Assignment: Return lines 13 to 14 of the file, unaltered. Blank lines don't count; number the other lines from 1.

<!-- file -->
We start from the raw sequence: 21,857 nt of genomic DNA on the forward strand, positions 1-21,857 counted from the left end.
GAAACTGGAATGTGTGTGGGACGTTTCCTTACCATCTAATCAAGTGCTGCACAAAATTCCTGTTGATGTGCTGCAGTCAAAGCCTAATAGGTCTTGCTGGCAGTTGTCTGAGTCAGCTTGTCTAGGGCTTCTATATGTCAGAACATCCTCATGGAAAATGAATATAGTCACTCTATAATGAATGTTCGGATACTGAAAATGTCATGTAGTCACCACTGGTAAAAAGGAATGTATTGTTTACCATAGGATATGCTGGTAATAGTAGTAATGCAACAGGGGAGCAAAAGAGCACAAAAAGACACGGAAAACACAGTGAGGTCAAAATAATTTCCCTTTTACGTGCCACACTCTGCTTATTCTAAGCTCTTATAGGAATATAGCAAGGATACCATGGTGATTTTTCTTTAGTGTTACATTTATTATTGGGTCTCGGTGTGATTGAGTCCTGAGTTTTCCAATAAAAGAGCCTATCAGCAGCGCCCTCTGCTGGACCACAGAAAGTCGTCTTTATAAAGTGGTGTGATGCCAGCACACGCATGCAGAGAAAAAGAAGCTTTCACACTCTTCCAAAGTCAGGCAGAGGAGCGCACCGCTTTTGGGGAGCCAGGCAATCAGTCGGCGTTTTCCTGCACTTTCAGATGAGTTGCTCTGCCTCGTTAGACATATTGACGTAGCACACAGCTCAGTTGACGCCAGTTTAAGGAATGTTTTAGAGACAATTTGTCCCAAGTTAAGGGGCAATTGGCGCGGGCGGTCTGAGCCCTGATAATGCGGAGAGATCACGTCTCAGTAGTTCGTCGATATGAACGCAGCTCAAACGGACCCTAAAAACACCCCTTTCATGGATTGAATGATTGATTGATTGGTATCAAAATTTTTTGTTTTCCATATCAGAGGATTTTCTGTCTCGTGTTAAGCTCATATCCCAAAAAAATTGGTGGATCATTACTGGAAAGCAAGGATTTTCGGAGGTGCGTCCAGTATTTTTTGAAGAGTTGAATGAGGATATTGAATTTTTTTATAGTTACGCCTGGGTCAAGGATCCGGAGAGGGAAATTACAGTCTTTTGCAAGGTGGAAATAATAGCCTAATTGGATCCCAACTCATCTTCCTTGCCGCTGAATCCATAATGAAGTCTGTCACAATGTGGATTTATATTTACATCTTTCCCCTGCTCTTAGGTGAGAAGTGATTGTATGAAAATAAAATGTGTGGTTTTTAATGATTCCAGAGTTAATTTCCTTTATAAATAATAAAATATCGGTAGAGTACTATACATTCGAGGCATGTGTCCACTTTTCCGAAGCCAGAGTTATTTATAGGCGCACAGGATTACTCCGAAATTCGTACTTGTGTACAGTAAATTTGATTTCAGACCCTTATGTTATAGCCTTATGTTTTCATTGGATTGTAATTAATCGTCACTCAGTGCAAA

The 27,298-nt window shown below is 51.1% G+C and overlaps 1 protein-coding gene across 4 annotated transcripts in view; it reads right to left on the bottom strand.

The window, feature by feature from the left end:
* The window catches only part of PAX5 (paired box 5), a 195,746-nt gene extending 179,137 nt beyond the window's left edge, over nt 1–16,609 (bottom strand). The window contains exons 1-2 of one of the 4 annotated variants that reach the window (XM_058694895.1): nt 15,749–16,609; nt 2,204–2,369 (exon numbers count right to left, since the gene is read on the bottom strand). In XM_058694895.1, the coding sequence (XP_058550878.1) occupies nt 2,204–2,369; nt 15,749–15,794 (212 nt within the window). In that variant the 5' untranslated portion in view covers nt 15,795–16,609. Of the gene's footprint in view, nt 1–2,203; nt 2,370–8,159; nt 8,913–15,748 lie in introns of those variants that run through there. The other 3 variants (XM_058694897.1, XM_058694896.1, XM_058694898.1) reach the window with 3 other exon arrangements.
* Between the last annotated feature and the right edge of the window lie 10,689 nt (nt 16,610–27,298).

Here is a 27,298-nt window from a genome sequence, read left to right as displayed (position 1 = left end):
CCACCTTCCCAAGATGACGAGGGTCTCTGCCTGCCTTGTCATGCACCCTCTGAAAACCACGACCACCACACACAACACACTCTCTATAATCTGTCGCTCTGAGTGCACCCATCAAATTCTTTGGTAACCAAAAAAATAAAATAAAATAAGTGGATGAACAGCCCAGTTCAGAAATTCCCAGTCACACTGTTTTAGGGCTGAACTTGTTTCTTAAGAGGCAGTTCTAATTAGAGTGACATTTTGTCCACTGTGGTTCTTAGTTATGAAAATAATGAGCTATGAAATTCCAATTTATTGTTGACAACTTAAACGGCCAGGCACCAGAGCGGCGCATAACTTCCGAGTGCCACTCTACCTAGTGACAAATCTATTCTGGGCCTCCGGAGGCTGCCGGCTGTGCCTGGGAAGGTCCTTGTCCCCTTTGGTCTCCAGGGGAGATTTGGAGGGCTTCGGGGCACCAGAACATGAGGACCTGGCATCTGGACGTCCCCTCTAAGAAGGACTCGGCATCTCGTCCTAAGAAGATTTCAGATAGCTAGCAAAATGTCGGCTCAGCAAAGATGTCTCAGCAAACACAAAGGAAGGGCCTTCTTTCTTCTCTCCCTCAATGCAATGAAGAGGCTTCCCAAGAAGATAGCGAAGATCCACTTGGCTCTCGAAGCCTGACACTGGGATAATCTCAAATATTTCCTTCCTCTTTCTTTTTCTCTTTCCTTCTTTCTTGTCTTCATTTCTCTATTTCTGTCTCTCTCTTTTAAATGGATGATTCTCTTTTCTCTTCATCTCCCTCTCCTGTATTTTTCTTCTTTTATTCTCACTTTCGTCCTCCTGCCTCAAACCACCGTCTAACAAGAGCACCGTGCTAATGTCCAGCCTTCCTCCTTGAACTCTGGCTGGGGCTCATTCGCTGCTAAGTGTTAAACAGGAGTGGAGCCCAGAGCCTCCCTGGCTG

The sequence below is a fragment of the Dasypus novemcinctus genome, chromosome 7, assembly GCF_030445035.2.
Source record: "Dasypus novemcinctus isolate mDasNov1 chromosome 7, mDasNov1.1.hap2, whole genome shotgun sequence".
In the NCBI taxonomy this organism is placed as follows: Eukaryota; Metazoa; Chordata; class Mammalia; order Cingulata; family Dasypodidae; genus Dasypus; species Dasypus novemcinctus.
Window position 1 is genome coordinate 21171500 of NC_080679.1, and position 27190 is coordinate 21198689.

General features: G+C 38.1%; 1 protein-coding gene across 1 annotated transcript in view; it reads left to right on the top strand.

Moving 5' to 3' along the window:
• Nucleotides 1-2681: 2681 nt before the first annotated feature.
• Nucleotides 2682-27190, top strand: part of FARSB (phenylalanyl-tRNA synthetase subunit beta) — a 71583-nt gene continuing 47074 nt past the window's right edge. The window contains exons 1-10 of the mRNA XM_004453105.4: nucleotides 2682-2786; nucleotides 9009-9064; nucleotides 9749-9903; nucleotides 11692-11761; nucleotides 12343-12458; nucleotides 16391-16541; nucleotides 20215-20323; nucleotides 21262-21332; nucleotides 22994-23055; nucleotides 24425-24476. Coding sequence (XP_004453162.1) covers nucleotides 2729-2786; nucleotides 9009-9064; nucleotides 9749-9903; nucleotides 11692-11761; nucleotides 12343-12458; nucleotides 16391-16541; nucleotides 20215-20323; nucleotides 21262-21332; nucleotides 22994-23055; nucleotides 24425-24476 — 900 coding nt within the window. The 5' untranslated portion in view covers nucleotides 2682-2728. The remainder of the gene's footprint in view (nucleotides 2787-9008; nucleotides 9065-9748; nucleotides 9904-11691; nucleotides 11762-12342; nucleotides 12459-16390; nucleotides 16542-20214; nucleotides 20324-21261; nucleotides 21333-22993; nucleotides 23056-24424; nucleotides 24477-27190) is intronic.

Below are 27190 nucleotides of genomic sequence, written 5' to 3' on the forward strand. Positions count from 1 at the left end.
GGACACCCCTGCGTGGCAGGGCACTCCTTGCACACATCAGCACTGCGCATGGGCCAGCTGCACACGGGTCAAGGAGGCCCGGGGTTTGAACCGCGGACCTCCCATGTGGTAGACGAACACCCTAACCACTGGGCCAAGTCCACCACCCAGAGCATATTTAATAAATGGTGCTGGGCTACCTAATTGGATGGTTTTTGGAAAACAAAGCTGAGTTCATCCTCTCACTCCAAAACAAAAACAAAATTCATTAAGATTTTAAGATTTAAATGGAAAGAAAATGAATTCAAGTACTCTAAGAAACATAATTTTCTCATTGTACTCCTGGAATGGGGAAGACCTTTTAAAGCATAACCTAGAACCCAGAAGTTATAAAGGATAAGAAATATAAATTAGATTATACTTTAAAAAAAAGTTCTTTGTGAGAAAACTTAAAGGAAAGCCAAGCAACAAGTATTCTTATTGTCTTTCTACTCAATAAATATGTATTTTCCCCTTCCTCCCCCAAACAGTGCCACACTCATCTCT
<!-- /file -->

General features: G+C 38.1%; 1 protein-coding gene across 1 annotated transcript in view; it reads left to right on the top strand.

Moving 5' to 3' along the window: